• I’ve been a member of flybuys for years and years….and can honestly say that for years I have said I must be the only person in the world gaining anything at all…We shop at Coles, occasionally Target/Kmart, and have always had our NAB visa connected to the flybuys. Given we put everything on our credit card, which we then pay in full monthly, our entire beach house was furnished with free appliances gained from flybuys points. A connected credit card is the way to go…we earn points really quickly. The my 5 though…definitely a rip off and not worth the effort !

  • As a single older person, I don’t spend a lot on groceries (like families do), but for years I’ve used my Flybuys card at Coles; Shell; Liquorland; Target; etc., and earned many points that I’ve cashed in for gift cards – which have been really great !
    My current Flybuys card is also linked to an NAB credit account – which has an annual card fee of $30.
    This credit card has also contributed to many of the points I’ve earned – BUT- after 31st October it will no longer earn points, as the NAB have a new linked card – which has an annual card fee of $65 !
    So, with the need to earn so many points in order to get very small returns, I can’t see that the new Flybuys card is worth the effort – especially not the NAB linked Flybuys card !!!

    – which after October 31st, will not earn points.

    and just reading through all the ‘lifehacker’ info not to change my flybuys card to the new NAB linked card. Instead of the $30 annual card fee they want to charge $65 for the new linked NAB Flybuys card

  • Angus – valued reading your blog. I guess I was in the category of “you spend the money may as well get the rewards” and under the old system we redeemed a dozen wine a couple of times a year. What rather annoys me is all the hype about getting more ‘Points’ per dollar spent, but not making it clear that the new ‘Points’ are worth less than the old points. You might reasonably combine those words Angus! Now I have just received mail from my bank encouraging me to change from my old visa card to a new one. The benefit being on the new card $1 for each $1 spent compared with the old 1 point for every $3 spent. Sounds great until you consider the value of the new card. And this bank is upfront with its advertising “More Give and less take”. Sounds good – but the new visa card charges an annual fee of $65 compared with the old $30. Thats more than double. It looks a lot like more take and less give. In fairness to the bank – which I havent named – I am waiting to hear their response to my concerns on this matter.

  • I should have added to my last comment that it looks like we are only half way to redeeming a dozen bottles of wine and half way through the year. I havent worked it out, but it really does look like the new system is worth significantly less than the old one.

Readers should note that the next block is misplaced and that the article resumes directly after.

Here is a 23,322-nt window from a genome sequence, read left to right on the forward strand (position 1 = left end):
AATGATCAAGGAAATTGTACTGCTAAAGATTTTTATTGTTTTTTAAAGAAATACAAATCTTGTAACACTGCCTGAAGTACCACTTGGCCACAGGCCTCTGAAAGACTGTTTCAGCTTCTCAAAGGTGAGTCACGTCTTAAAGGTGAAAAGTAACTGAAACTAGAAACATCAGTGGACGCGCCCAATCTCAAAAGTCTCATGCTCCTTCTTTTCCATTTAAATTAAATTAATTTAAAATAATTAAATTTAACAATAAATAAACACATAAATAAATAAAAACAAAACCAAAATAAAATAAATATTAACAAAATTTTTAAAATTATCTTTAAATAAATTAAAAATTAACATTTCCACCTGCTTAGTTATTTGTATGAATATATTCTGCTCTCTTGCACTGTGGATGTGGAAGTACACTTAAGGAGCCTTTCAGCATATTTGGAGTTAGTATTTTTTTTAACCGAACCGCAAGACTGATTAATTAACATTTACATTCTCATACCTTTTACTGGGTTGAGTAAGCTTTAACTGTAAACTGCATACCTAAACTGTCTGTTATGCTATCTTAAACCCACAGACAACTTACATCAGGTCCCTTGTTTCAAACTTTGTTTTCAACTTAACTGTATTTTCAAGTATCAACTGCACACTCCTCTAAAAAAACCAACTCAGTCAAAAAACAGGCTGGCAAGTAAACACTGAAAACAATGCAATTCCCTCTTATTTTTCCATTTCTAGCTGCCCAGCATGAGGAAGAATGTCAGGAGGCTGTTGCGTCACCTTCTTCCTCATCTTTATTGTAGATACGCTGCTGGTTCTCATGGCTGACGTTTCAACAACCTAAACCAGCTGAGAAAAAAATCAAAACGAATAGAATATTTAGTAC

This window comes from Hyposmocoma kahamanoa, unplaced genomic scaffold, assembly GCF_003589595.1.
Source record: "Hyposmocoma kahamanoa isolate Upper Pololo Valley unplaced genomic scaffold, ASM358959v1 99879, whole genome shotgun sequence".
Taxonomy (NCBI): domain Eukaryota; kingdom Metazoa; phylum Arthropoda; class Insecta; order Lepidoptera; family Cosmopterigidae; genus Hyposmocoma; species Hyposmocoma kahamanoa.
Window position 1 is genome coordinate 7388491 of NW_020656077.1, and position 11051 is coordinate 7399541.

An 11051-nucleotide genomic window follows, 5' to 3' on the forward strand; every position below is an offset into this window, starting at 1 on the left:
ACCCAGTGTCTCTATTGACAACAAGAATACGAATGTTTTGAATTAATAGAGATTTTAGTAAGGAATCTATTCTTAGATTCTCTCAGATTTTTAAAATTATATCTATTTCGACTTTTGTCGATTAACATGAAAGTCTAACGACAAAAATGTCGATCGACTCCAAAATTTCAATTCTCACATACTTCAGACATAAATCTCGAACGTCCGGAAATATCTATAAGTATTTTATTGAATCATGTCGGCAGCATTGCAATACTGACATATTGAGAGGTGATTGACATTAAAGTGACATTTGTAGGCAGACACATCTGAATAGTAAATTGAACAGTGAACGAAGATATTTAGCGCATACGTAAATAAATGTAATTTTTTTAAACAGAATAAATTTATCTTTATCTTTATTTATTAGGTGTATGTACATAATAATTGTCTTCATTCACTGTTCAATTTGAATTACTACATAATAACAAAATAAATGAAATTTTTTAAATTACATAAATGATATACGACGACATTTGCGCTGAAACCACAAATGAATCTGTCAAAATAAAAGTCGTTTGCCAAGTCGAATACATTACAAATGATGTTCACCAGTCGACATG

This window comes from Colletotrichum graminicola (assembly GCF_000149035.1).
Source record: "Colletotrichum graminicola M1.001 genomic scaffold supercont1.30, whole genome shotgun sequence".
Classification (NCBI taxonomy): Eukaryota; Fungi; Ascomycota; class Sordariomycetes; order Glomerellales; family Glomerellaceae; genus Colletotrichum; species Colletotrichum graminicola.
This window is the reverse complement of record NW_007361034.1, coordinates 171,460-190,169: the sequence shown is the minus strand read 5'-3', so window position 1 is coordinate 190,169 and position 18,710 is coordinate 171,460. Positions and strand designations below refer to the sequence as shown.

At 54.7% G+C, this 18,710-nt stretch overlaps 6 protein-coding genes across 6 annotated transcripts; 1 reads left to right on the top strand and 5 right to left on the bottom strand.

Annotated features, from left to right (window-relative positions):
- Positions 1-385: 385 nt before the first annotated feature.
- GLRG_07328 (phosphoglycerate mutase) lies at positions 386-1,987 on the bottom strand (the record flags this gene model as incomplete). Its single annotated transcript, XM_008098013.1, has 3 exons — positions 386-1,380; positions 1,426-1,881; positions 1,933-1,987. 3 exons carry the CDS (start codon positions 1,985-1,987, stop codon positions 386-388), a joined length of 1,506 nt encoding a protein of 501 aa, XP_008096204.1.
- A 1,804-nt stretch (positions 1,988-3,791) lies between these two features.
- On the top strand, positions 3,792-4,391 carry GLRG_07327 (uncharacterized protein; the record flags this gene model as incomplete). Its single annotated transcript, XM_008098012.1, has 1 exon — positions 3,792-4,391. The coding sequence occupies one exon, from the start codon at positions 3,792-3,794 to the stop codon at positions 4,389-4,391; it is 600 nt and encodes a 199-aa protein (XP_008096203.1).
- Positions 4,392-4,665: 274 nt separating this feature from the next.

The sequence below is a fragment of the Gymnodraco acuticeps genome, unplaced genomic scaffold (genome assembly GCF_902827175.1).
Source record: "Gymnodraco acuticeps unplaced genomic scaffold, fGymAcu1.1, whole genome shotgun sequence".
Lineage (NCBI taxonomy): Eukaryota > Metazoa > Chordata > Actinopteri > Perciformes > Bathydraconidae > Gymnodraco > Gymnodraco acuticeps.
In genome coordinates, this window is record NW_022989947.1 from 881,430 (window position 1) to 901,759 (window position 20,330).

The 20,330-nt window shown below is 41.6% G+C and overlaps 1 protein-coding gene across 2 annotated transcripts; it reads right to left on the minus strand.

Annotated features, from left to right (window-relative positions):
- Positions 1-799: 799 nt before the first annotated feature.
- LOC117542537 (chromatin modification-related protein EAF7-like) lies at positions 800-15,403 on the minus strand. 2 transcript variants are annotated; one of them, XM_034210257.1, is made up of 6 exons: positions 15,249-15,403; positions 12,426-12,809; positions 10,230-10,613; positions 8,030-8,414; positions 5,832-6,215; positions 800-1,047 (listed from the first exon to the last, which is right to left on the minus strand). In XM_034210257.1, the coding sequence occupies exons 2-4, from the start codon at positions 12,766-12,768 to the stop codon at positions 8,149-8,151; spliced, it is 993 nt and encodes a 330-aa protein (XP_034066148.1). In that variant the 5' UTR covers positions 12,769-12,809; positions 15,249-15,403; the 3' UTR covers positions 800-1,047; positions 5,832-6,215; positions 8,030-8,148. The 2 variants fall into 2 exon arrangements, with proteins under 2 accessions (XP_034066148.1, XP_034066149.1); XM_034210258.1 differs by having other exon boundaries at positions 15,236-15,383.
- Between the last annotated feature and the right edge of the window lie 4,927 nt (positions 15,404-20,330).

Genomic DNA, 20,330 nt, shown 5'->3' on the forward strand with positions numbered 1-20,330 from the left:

• Really a rip off about the Coles MasterCard Fuel Reward. Redeem 500 FLYBUYS points ($2.5 worth) to have only 1 transaction of 4cents voucher. (if your fuel tank only 60 litre, then can save you $2.4). From my first ready, I thought it is for all the transaction in the next 180 days shopping at Coles to have a extra 4 cents voucher. But find out is 1. Then why should I redeem? Unless I have a 62 Litre fuel tank car?

  • the local coles here in regional victoria bumped up the price quite a bit on cube boxes of soft drink when the new cards were issued – obviously it sells well at the shop ………. also NAB have offered a new credit card that will accumulate flybuys after October ( current card ceases to accumulate then ) but it has doubled the annual fee on that card .. doesn’t have any other incentives offered to counter the hike

  • with my good ‘ol Flybuys card, I could rely upon ending up with enough credit to buy the nieces and nephews movie ticket vouchers at Xmas time each year – not happy with the new process at all
    and certainly don’t like the invasive selling and information gathering – we are all being milked on every level today. But lean back and love it, there’s no way out – now. thanks for a great article

  • this is all good info and all true but i am a happy fly buys customer and my thought is if i am spending the money anyway why not get the rewards, i never buys things i dont want need just to get more points and with 2 cars and a family to feed i have got 30 fly buy dollars with in 6 months without going out of my way to spend money i didnt want to spend

  • Agree with Kev. Don’t redeem. Really a rip off about the Coles MasterCard Fuel Reward. Redeem 500 FLYBUYS points ($2.5 worth) to have only 1 transaction of 4cents voucher. Terms and conditions do not clearly state it’s one off voucher particularly when we used to have the 4cents on receipt plus 4cents from the statement a month later. I believe a lot of people are misled by the promotion. It’s really a misrepresentation and scam when you go through the calculation. Would be interesting to know how many more people are falling in the trap like me and thought it’s applicable for every spending in next 180days after redemption. Believe ACCC should take action on this blatantly misrepresented advertising not telling clearly the real picture!